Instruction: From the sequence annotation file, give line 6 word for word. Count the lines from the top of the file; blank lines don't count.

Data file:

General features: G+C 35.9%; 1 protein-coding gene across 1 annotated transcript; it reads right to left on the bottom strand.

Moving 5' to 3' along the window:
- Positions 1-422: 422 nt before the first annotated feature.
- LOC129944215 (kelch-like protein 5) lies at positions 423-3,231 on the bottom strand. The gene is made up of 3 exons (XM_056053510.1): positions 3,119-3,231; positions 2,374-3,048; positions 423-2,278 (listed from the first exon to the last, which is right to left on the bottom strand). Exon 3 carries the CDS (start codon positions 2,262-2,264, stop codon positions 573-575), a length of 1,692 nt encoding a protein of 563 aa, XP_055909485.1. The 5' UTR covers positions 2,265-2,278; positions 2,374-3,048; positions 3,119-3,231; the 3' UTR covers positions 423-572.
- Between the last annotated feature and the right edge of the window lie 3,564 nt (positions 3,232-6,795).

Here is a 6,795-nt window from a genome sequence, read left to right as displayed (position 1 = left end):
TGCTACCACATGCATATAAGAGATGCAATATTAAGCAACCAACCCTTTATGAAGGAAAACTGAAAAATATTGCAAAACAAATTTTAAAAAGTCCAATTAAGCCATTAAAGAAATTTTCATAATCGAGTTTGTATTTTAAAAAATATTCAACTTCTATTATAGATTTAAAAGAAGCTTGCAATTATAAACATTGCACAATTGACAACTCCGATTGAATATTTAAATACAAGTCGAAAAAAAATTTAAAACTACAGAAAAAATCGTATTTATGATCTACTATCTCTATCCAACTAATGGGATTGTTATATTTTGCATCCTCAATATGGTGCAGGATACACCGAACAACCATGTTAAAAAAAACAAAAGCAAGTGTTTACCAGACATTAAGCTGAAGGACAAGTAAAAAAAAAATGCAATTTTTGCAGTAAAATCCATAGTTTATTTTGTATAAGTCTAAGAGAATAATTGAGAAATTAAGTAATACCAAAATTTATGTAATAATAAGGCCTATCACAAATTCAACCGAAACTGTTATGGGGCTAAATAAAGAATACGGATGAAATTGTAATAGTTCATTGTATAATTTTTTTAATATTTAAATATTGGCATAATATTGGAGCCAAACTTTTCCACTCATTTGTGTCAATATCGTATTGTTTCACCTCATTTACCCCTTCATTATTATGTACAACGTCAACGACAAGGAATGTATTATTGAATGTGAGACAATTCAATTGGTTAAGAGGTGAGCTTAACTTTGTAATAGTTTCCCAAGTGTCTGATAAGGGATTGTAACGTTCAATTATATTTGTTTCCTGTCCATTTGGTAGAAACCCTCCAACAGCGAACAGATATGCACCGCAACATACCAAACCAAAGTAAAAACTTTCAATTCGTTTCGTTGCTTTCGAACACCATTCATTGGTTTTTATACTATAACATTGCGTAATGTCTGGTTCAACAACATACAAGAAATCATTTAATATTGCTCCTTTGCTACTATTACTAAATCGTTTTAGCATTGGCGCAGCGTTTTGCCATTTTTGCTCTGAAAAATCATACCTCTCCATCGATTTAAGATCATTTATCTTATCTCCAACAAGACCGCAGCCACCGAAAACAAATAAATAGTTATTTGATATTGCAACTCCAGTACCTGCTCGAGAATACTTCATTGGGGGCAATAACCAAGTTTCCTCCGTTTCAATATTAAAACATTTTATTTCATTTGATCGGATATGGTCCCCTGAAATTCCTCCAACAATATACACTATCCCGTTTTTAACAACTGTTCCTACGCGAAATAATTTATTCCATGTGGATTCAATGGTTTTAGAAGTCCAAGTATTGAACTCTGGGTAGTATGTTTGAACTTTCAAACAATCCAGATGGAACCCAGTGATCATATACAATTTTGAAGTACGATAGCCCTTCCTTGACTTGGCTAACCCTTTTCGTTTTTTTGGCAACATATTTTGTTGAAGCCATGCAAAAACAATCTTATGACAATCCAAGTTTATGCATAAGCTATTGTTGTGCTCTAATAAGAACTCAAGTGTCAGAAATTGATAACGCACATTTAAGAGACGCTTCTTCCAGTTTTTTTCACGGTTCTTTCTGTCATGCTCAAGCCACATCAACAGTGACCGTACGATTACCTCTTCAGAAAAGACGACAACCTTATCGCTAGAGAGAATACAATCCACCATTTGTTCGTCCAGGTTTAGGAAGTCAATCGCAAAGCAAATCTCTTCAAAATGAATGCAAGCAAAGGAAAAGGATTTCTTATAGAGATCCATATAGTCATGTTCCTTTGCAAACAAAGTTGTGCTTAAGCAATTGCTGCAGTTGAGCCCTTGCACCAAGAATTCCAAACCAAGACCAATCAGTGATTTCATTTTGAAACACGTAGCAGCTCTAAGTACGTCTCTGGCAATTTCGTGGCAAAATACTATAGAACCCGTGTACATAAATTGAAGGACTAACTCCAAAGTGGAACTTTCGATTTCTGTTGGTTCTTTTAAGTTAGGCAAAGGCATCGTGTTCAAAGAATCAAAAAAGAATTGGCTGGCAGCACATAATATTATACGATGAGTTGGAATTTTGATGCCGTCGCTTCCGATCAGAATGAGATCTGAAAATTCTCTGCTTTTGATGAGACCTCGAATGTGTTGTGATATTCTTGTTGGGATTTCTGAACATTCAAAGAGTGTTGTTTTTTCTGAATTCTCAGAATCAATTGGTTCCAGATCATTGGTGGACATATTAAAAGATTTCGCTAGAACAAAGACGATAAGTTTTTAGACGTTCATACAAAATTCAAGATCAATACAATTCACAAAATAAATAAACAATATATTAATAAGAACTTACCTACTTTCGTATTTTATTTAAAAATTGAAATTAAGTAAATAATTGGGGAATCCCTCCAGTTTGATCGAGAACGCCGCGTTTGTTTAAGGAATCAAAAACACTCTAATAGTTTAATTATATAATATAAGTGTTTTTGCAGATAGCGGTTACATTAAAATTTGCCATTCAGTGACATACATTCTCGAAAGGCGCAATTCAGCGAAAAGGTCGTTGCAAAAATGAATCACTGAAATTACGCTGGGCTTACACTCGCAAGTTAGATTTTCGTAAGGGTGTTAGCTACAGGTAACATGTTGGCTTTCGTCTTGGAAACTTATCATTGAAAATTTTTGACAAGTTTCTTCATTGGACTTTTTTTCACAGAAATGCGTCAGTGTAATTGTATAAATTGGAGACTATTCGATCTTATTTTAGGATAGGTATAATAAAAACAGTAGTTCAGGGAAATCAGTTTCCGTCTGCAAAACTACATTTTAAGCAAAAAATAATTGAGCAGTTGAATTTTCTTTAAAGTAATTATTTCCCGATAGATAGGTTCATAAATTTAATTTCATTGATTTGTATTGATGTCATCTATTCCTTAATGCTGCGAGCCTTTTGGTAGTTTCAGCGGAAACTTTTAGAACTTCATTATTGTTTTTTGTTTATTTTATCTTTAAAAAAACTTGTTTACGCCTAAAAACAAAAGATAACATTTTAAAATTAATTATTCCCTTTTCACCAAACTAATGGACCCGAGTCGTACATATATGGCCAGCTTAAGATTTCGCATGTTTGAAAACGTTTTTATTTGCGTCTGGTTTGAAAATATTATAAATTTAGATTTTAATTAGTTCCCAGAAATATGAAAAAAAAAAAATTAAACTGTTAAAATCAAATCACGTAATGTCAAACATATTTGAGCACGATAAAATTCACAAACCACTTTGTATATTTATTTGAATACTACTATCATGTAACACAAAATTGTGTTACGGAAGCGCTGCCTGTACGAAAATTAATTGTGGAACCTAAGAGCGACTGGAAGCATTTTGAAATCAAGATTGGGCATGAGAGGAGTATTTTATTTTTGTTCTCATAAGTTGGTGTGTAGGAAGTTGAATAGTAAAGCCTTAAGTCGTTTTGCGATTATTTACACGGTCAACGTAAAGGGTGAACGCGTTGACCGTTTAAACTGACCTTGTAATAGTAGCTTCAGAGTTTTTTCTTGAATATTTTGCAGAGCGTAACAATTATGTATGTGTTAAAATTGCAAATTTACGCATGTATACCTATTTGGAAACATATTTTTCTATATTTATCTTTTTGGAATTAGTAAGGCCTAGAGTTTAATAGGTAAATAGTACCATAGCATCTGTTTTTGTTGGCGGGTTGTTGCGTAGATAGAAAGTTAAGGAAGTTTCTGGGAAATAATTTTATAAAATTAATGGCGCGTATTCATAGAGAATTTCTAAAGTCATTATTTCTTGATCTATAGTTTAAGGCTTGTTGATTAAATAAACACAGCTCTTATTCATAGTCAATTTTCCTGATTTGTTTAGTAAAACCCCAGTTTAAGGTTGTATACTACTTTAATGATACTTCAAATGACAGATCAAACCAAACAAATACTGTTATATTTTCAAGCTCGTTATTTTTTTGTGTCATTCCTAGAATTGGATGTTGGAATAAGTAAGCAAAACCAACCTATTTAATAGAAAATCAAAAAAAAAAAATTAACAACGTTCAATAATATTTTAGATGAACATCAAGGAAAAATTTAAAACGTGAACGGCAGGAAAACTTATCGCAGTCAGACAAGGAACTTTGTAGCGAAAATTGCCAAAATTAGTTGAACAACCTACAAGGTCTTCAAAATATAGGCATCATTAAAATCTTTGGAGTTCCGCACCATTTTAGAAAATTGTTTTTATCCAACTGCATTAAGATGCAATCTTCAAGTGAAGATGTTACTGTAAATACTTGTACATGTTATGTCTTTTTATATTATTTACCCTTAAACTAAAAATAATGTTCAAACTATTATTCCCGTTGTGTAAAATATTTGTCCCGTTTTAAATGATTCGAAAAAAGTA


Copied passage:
Here is a 6,795-nt window from a genome sequence, read left to right as displayed (position 1 = left end):